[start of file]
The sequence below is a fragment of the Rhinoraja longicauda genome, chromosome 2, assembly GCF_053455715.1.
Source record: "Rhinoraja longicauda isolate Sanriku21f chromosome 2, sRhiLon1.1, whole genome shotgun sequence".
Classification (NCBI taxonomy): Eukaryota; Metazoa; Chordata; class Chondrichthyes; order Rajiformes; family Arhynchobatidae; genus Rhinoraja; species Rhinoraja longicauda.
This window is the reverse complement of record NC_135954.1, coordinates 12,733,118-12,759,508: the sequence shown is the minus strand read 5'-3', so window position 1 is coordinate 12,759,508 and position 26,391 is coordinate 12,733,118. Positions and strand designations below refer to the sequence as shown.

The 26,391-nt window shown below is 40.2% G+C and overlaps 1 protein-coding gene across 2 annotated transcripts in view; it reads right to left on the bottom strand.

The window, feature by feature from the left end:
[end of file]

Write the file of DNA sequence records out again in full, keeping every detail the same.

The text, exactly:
The sequence below is a fragment of the Rhinoraja longicauda genome, chromosome 2, assembly GCF_053455715.1.
Source record: "Rhinoraja longicauda isolate Sanriku21f chromosome 2, sRhiLon1.1, whole genome shotgun sequence".
Classification (NCBI taxonomy): Eukaryota; Metazoa; Chordata; class Chondrichthyes; order Rajiformes; family Arhynchobatidae; genus Rhinoraja; species Rhinoraja longicauda.
This window is the reverse complement of record NC_135954.1, coordinates 12,733,118-12,759,508: the sequence shown is the minus strand read 5'-3', so window position 1 is coordinate 12,759,508 and position 26,391 is coordinate 12,733,118. Positions and strand designations below refer to the sequence as shown.

The 26,391-nt window shown below is 40.2% G+C and overlaps 1 protein-coding gene across 2 annotated transcripts in view; it reads right to left on the bottom strand.

The window, feature by feature from the left end: